Chinese Communist Party cadres, the ICT said, are being encouraged to befriend monks and nuns and gather information about them and their family members, while guiding them to be "patriotic and progressive".

Meanwhile, the Tibetans have submitted petitions at the regional Chinese People’s Political Consultative Conference held in Xining, Qinghai province, in January this year, appealing the government to stop deployment of troops in monasteries.

China has long considered Buddhism as a key element of Tibetan identity and monastic institutions as the hotbed of political dissidence.

Following widespread unrest against Chinese rule, largely led by monks and nuns, in 2008, Chinese government launched renewed and intensified "Patriotic Education" campaign covering almost every sections of society and mainly targeting the monastic institutions.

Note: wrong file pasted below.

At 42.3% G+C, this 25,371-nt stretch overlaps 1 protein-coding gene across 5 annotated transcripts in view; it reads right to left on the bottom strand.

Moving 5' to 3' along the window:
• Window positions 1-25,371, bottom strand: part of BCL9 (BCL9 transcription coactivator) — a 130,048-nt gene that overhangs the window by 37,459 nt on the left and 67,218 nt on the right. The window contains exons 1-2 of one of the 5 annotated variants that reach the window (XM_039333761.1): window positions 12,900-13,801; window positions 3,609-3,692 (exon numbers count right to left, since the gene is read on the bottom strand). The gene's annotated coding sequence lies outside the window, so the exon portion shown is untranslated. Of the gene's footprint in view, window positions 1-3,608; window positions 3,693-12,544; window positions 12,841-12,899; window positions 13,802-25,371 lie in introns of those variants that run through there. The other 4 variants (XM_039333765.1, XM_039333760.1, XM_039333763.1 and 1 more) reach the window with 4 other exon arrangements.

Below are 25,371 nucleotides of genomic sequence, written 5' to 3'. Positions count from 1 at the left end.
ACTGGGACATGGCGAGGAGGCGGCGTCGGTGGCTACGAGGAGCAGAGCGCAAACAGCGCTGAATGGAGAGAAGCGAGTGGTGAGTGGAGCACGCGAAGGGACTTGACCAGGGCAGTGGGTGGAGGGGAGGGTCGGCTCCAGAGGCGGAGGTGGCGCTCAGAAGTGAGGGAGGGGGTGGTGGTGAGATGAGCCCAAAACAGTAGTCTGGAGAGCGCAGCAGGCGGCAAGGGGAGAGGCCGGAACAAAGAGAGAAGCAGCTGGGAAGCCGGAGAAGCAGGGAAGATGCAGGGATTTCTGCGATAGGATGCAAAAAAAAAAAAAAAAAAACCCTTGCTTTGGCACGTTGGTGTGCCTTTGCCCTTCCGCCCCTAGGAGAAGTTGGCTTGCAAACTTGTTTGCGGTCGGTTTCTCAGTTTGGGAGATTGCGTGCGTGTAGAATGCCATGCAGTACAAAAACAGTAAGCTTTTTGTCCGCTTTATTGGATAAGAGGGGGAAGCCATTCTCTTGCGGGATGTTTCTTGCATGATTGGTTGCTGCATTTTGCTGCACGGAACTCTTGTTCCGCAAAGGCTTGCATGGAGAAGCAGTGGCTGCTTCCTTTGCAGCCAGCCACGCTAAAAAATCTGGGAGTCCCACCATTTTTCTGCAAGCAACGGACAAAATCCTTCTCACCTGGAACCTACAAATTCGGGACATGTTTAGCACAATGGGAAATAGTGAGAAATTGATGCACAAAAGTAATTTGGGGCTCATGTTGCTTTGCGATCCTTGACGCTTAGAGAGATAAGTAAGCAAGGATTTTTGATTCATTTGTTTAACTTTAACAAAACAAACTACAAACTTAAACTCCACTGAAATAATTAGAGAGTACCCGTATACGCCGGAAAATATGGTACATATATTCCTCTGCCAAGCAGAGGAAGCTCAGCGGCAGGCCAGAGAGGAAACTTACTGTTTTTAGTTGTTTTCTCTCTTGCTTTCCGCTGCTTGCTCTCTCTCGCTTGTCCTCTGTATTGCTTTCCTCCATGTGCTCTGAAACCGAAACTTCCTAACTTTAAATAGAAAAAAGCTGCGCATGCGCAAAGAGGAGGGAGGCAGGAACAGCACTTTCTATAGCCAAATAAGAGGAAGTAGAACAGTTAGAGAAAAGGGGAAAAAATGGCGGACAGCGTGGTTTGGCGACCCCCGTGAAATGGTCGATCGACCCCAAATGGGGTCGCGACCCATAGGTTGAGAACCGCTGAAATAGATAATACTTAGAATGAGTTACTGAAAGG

Under the campaign, Chinese “work team” officials are sent especially to monastic institutes on a regular basis to “educate” monks and nuns to be patriotic towards nation and one's religion, and to oppose ‘splittist’ forces, which include denouncing the revered Tibetan spiritual leader the Dalai Lama, whom China reviles as a “splittist”.

Meted out with serious threats involving imprisonment and expulsion from monasteries, monks are compulsorily forced to give their signatures or finger prints to express their non-allegiance to the Dalai Lama.

Reports have surfaced in recent years of monks committing suicides in the aftermath of political indoctrination classes and in the face of growing religious oppression in the monastery.